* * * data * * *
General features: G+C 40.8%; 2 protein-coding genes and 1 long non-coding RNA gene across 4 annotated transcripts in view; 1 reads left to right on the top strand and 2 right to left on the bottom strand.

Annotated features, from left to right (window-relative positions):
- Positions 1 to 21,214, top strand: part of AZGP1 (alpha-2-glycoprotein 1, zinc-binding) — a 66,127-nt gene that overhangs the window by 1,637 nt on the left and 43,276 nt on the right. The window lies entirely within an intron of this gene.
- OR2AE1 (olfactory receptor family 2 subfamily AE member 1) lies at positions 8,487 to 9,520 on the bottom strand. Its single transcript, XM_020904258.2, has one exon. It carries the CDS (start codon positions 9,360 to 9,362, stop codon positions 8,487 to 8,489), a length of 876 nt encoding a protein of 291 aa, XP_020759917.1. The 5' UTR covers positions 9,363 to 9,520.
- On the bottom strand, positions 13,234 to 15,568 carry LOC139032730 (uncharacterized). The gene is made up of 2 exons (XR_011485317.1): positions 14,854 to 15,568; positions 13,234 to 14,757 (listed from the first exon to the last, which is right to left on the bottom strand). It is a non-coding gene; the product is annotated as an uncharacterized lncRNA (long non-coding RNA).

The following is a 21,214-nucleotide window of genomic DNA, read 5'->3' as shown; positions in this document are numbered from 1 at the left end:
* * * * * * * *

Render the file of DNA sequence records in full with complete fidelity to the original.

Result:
General features: G+C 40.8%; 2 protein-coding genes and 1 long non-coding RNA gene across 4 annotated transcripts in view; 1 reads left to right on the top strand and 2 right to left on the bottom strand.

Annotated features, from left to right (window-relative positions):
- Positions 1 to 21,214, top strand: part of AZGP1 (alpha-2-glycoprotein 1, zinc-binding) — a 66,127-nt gene that overhangs the window by 1,637 nt on the left and 43,276 nt on the right. The window lies entirely within an intron of this gene.
- OR2AE1 (olfactory receptor family 2 subfamily AE member 1) lies at positions 8,487 to 9,520 on the bottom strand. Its single transcript, XM_020904258.2, has one exon. It carries the CDS (start codon positions 9,360 to 9,362, stop codon positions 8,487 to 8,489), a length of 876 nt encoding a protein of 291 aa, XP_020759917.1. The 5' UTR covers positions 9,363 to 9,520.
- On the bottom strand, positions 13,234 to 15,568 carry LOC139032730 (uncharacterized). The gene is made up of 2 exons (XR_011485317.1): positions 14,854 to 15,568; positions 13,234 to 14,757 (listed from the first exon to the last, which is right to left on the bottom strand). It is a non-coding gene; the product is annotated as an uncharacterized lncRNA (long non-coding RNA).

The following is a 21,214-nucleotide window of genomic DNA, read 5'->3' as shown; positions in this document are numbered from 1 at the left end: